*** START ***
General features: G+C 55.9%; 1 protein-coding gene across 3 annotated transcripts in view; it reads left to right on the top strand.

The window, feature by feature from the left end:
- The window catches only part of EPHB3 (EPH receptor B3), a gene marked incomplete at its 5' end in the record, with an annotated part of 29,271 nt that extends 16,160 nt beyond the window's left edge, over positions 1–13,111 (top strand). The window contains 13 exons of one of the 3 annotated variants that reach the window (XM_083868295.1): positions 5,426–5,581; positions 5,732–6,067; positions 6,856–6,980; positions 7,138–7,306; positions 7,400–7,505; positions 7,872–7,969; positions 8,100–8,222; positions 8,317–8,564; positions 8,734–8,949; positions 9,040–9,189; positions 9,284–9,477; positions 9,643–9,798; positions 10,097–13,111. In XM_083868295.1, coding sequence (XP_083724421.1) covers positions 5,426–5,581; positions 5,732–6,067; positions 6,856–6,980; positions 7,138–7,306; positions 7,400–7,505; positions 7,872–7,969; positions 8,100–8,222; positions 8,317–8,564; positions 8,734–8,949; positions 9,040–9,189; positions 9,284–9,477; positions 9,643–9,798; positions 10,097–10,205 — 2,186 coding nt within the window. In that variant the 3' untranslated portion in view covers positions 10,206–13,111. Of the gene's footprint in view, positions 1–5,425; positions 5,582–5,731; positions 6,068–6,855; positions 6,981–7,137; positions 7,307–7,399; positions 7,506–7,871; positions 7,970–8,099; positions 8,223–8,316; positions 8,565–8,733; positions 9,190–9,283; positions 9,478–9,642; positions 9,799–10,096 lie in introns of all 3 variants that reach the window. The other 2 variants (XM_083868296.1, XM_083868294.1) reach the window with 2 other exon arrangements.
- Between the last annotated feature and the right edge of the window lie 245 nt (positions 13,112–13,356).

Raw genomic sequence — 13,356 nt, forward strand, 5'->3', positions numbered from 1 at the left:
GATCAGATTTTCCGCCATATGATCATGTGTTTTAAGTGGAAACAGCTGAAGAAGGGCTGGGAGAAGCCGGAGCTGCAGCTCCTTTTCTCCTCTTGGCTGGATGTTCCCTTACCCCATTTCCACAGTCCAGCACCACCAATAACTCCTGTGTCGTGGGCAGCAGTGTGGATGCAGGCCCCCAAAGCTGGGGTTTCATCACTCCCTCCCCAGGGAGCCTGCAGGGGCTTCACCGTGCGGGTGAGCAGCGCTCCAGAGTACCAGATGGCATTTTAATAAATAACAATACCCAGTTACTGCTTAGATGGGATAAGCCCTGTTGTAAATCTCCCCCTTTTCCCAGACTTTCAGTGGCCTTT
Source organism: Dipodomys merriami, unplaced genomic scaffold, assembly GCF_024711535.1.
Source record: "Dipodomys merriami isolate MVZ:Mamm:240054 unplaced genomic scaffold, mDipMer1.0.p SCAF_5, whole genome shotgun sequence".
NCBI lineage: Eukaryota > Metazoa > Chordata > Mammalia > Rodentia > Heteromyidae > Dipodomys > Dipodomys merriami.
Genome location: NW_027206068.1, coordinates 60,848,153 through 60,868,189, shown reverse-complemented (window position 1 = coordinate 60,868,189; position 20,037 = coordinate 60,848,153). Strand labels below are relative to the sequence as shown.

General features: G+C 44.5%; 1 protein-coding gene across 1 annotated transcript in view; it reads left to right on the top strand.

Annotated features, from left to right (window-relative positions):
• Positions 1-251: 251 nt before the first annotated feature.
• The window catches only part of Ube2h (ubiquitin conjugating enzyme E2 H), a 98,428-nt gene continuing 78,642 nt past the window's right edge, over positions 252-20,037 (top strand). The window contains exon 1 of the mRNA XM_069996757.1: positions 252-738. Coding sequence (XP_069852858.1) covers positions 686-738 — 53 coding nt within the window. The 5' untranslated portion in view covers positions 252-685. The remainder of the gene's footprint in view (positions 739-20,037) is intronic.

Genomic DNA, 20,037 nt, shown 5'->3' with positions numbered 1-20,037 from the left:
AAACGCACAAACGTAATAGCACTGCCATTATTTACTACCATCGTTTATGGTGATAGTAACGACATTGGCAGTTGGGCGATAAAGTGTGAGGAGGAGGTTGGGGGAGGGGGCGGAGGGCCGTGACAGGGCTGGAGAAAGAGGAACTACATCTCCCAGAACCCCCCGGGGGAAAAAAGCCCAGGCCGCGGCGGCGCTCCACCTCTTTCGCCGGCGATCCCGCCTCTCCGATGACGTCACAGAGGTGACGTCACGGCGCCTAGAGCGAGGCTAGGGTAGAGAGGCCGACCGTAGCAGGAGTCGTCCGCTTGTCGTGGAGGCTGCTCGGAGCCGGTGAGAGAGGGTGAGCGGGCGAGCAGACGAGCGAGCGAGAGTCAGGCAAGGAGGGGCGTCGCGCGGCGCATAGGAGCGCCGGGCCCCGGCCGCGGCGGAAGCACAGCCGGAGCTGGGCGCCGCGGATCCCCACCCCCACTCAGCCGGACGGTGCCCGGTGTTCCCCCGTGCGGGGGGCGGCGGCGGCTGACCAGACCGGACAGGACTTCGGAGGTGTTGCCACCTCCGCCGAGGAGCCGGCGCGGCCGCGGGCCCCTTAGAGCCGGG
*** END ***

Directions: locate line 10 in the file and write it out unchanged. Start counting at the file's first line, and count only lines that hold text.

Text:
Genome location: NW_027206068.1, coordinates 60,848,153 through 60,868,189, shown reverse-complemented (window position 1 = coordinate 60,868,189; position 20,037 = coordinate 60,848,153). Strand labels below are relative to the sequence as shown.